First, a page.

June 26, 2019 By Charlie Olson

3 Financial Mistakes College Students Make

For young adults, making mistakes is pretty much a given. Many times, these mistakes serve as good learning opportunities, but sometimes they have bigger consequences that are best avoided.

According to a US Census report, Millennials and Generation Z face a more difficult journey to economic independence than previous generations. Early financial errors can be particularly crippling, which is why starting out on the right foot is crucial for college bound students. The best way for parents to help is to be aware of these three common financial mistakes.

Racking Up Credit Card Debt  

Young college students are susceptible to credit card debt. A recent report found that 46% of college students have credit cards, and that 61% of them got their first card when they were 18 or younger. Of those students who were surveyed, more than a third have over $1,000 in credit card debt.

Even though the Credit Card Act of 2009 added additional consumer protections for those under 21, college kids are still a vulnerable market. Credit card companies may offer products actively targeted to young adults. For this reason, parents should discuss best credit card practices with your child. This will help them avoid incurring credit card debt that can quickly snowball out of control. You should also emphasize the importance of paying bills on time and limiting spending.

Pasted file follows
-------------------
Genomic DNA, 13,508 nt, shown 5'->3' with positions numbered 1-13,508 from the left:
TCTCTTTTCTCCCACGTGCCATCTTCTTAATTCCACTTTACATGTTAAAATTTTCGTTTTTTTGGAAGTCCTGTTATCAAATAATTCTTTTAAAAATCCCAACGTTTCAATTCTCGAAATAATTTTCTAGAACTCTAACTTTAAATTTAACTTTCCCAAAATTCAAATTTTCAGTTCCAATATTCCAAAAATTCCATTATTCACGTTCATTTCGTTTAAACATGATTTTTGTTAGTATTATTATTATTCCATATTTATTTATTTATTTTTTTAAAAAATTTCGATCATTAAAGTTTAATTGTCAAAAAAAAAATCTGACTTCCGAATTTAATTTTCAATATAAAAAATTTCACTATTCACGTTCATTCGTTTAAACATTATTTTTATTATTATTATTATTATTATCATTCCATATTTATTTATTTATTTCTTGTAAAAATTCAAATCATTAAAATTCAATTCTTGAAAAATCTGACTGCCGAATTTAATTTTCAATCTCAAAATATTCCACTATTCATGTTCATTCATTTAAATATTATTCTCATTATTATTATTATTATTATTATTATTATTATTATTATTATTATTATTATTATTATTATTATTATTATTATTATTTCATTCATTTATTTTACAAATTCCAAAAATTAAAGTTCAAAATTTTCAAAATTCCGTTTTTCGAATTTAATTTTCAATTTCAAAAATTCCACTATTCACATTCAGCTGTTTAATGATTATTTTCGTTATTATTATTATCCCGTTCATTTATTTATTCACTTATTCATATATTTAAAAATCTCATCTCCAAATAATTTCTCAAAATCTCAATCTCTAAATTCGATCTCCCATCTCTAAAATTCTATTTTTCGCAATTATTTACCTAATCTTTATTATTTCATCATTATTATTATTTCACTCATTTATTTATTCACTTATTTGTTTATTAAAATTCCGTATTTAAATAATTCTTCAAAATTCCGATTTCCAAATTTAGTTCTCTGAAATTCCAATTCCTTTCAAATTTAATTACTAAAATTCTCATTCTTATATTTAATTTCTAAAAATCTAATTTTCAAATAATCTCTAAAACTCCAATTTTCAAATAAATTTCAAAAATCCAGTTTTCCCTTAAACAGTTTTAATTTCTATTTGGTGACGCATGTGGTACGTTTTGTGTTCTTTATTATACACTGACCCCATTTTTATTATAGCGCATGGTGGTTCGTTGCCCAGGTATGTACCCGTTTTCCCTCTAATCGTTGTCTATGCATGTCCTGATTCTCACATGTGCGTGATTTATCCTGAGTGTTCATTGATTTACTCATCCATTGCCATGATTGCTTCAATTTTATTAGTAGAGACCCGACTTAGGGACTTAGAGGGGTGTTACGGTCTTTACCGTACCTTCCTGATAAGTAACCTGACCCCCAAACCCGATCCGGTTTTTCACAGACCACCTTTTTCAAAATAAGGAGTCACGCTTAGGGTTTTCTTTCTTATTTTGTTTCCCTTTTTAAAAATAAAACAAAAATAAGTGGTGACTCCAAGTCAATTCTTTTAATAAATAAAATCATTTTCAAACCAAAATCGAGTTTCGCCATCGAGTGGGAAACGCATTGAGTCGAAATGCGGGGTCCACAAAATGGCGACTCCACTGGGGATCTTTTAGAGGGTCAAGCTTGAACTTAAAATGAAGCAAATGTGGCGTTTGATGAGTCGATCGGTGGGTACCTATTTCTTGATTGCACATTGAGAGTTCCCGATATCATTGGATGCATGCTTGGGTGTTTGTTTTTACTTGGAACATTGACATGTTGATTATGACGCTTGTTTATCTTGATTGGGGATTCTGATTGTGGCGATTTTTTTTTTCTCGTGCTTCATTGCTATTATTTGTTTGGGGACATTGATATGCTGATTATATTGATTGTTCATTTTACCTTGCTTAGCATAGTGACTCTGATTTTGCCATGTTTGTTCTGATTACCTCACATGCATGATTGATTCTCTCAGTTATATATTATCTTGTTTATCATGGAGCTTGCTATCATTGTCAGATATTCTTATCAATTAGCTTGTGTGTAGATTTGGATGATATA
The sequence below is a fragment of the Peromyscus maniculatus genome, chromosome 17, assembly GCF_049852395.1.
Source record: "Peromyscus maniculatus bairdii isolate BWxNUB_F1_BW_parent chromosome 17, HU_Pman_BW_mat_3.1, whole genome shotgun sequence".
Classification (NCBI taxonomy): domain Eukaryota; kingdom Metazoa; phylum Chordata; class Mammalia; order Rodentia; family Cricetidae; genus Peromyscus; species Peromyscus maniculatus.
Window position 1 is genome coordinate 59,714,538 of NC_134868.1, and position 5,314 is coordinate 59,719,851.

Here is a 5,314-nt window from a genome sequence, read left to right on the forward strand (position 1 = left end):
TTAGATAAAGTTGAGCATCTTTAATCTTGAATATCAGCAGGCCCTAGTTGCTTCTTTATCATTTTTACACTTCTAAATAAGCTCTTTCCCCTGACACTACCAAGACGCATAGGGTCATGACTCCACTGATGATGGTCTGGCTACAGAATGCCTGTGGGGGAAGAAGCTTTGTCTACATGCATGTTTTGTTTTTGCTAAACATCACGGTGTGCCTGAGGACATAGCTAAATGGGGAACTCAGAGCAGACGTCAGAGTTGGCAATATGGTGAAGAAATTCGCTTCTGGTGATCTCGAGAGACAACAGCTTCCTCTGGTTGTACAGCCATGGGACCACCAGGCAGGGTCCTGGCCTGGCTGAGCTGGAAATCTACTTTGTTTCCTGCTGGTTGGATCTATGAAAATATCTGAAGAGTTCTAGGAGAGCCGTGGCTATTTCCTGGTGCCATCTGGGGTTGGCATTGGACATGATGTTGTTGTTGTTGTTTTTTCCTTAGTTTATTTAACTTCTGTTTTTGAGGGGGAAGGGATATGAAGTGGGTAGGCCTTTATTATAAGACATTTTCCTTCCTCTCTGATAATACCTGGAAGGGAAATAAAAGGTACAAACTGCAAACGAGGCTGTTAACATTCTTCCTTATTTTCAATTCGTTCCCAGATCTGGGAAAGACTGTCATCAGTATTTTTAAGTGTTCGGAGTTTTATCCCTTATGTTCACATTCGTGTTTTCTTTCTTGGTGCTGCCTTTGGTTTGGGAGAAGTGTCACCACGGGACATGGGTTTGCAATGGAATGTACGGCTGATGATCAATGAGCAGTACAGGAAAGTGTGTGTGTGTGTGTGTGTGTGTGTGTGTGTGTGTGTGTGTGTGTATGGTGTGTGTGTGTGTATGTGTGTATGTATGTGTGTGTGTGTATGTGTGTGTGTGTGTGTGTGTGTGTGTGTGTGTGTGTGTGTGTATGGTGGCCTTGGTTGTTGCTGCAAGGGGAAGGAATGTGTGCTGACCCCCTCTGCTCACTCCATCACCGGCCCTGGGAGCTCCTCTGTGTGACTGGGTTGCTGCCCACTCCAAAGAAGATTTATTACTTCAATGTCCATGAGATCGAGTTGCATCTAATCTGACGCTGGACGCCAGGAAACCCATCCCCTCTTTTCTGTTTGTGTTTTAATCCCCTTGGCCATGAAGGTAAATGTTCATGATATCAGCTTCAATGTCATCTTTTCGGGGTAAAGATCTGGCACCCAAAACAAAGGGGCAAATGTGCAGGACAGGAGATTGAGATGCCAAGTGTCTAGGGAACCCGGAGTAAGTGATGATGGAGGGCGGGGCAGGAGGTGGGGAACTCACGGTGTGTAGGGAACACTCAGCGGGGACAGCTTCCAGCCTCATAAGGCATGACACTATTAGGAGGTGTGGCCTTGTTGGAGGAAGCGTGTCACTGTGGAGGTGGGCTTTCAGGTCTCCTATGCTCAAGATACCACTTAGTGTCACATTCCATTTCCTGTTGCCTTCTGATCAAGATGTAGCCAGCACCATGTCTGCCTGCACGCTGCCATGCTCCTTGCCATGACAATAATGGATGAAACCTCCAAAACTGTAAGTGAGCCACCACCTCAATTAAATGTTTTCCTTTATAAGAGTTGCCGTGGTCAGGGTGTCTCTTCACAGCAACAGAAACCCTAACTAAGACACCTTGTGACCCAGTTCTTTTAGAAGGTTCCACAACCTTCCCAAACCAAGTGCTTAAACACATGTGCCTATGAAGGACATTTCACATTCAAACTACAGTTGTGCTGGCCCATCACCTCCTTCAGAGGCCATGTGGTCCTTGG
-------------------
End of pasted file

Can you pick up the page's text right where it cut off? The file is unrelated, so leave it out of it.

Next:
Misusing Student Loans

Another costly blunder college students may make is not using student loan refunds properly. When the amount of financial aid borrowed exceeds the amount needed for tuition and fees, students may receive a student loan refund check for the overage. The refund check amount could be substantial, and it might be tempting to spend it on other things than school related expenses but just remember that the refund is still part of your student loan. Students should fully understand how student loans work prior to taking them out.

Reviewing college expenses and the loan process with your child can be instrumental in preventing student loan misuse. Devising a plan for student loan repayment in conjunction with your child will help facilitate smarter financial decisions. Your college student will make smarter choices once they have all the information and financial understanding.

Not Filling Out the FAFSA Form

I don’t need to apply for FAFSA because I won’t qualify.

Have you heard college students express this sentiment before? The answer is likely yes because it’s one of the top reasons that students don’t complete the Free Application for Federal Student Aid (FAFSA).

According to the National College Access Network, the FAFSA completion rate for 2018 high school graduates was only 61%. While that number has been steadily climbing over the years, there are still a significant number of young adults who make the mistake of not applying for federal aid. What those students may not realize, though, is that most actually do qualify for some form of aid.

The other FAFSA error college-bound teens make is delaying their form submission.

These students usually aren’t aware that in most states and even for some schools, financial aid is given out on a first-come, first serve basis. The final deadline for the form isn’t until June 30th prior to fall semester, but many states and colleges have earlier deadlines. This is all to say, the sooner your child fills out the FAFSA form when it becomes available, the better.

Parents can play a valuable role in helping students understand the benefits of the FAFSA and the urgency behind getting it in every year. Just one hour spent on this application can save your teen thousands of dollars on their college education. Foregoing filing the FAFSA is a financial mistake that ALL college students can avoid. Don’t let your child miss out!